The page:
# What's the role of blockTimestampLast in determining price?

I am looking up `getReserves` result of a pair contract.

It produces the following result:

``````Result {
_reserve0: '3219645034999541693795',
_reserve1: '86735629384854886759666',
_blockTimestampLast: '1621295406'
}
``````

This specific pair contract establishes CAKE/BUSD price, i.e. It tells us that 1 CAKE buys USD 26.94 (`86735629384854886759666/3219645034999541693795=26.94`).

As far as I understand, this is the spot price (current price in the marketplace), and it will not (cannot ?) change until the next block.

Assuming that I am right about everything else, what is `_blockTimestampLast` for?

• The price can change. It changes every time a trade was made (even in one block)
– jjj
May 18, 2021 at 22:41
• How does one calculate price change after a trade within a block? May 18, 2021 at 22:42
• The EVM works on transactions. It does not care about what block they are in (slightly simplified). The variables of all smart contracts that are involved are updated in the EVM (the pool, both erc20), when the transaction is executed. So the price is always calculated the same way, just by looking at the reserves. To be honest, I don't exactly know about pancakeswap, but about other pool based exchanges. On others the product of both reserves must stay constant when you exchange, this means that you don't exchange for that exact price, but that the price also depends on how much you exchange.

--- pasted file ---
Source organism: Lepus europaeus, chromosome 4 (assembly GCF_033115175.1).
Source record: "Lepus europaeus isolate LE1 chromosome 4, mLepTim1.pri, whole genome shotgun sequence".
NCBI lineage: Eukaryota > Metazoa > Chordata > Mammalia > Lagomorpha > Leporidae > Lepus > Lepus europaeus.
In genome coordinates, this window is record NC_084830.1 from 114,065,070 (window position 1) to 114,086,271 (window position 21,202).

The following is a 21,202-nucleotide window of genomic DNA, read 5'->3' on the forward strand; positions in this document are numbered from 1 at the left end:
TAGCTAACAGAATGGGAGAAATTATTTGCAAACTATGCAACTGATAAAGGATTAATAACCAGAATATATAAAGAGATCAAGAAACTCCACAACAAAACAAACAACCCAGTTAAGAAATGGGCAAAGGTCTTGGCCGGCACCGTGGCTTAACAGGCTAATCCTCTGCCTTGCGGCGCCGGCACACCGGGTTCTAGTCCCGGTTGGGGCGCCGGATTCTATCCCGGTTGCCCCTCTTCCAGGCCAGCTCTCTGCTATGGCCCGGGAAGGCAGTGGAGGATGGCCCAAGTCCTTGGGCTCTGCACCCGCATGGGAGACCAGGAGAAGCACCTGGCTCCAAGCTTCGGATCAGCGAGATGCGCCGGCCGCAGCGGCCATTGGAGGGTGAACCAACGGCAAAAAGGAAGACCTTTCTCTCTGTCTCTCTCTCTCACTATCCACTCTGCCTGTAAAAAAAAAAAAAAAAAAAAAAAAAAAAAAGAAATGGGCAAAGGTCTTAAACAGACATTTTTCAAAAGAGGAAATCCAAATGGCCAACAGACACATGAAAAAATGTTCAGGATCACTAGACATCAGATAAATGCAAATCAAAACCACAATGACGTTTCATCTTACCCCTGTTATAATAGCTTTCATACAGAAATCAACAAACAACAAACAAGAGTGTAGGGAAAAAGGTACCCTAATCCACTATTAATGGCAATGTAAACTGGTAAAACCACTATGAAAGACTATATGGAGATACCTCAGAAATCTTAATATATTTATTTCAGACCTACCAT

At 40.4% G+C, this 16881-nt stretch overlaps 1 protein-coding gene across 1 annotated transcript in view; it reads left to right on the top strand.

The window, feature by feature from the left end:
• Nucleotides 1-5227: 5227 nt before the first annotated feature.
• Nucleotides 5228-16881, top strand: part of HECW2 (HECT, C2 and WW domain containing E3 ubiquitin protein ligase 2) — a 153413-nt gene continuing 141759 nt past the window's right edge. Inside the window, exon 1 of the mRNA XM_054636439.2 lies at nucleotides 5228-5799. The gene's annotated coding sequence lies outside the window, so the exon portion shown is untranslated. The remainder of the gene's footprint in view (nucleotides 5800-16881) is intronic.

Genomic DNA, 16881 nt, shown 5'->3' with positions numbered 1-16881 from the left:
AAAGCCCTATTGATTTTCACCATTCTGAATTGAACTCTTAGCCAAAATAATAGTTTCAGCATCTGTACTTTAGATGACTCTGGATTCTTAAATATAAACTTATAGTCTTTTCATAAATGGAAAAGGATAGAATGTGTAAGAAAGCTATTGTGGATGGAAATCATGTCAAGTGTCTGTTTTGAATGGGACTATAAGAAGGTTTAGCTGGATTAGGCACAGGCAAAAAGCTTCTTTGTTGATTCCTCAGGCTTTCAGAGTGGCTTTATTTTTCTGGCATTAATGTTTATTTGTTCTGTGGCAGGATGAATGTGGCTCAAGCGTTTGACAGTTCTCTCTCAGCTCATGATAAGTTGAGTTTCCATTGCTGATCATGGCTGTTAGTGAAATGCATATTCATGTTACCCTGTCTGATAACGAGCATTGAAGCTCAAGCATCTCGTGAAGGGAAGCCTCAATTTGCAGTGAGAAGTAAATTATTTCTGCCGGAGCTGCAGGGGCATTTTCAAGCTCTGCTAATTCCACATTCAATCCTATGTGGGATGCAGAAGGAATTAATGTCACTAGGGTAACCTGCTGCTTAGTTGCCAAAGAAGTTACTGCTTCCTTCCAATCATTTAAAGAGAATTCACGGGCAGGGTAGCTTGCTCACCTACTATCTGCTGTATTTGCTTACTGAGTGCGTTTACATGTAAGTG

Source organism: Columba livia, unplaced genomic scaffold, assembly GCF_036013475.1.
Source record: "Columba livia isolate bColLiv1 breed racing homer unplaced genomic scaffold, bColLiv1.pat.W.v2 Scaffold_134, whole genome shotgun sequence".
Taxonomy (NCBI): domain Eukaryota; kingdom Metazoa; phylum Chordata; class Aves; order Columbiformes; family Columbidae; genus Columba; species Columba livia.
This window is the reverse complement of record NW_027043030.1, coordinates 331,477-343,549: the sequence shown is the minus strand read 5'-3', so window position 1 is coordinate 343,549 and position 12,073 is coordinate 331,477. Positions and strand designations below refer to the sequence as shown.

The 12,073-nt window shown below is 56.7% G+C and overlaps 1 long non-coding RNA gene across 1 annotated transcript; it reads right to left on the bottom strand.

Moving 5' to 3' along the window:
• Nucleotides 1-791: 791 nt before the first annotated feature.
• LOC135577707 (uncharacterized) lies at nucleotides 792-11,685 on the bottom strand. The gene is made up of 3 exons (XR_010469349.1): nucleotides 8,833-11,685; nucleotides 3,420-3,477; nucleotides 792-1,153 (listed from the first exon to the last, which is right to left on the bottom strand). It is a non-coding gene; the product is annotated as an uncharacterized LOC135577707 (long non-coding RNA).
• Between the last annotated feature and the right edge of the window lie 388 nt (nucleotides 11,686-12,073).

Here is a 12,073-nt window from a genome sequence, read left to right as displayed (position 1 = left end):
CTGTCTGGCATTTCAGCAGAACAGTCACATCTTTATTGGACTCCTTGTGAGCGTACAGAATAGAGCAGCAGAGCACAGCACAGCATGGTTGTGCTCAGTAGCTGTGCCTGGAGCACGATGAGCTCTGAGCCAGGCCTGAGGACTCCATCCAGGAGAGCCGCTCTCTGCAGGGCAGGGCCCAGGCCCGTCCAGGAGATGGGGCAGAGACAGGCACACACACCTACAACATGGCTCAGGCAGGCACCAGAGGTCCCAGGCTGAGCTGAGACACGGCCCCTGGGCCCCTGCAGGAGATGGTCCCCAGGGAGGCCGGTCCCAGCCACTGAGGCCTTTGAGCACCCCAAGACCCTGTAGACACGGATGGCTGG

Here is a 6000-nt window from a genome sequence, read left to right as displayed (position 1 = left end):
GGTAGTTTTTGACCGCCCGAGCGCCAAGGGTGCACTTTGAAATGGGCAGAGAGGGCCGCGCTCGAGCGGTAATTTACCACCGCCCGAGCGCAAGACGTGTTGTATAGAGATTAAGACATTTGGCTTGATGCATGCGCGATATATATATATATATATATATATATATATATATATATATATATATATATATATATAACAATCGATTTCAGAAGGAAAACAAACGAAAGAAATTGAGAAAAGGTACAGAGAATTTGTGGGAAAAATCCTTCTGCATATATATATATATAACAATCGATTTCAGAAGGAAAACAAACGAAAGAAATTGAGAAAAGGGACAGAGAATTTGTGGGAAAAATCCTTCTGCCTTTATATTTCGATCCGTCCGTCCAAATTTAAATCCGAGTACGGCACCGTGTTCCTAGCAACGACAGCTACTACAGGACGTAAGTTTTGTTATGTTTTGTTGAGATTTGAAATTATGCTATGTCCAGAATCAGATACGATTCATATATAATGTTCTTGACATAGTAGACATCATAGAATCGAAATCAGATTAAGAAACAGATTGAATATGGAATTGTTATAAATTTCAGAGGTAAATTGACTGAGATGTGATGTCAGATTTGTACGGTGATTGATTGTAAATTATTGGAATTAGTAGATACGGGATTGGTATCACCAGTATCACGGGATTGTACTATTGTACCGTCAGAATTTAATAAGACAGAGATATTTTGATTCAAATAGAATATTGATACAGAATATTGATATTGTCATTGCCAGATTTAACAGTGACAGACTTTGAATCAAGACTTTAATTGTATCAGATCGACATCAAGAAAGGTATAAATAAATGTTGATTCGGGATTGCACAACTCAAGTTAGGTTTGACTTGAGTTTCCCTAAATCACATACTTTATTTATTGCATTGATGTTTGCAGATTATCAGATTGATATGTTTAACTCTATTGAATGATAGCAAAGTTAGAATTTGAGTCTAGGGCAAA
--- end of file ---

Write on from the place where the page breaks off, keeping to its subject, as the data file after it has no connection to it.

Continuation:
– jjj
May 18, 2021 at 22:56
• Fixing the price within one block would also allow for massive manipulation of the price, because you can exchange until one reserve is nearly empty without any additional costs. In the next block the price would then be fixed at an absurd level that could be exploited
– jjj
May 18, 2021 at 22:59
• The price you see outside of the block chain is always the price at the end of one block (because those are the valid units). But inside the blockchain it changes for every transaction.
– jjj
May 18, 2021 at 23:04

So for `getReserves()`:
• So just to clarify, the spot price is deducted `token0/token1` and `block.timestamp` does not play any role in this. It is only there to indicate when the last swap happened. May 18, 2021 at 14:18
• `_blockTimestampLast` is used to work out the time elapsed between updates of the cumulative prices (see line 373 in the contract) - basically to check that some time has actually elapsed. (I'm not sure why they've used `block.timestamp` instead of `block.number`.) May 18, 2021 at 14:25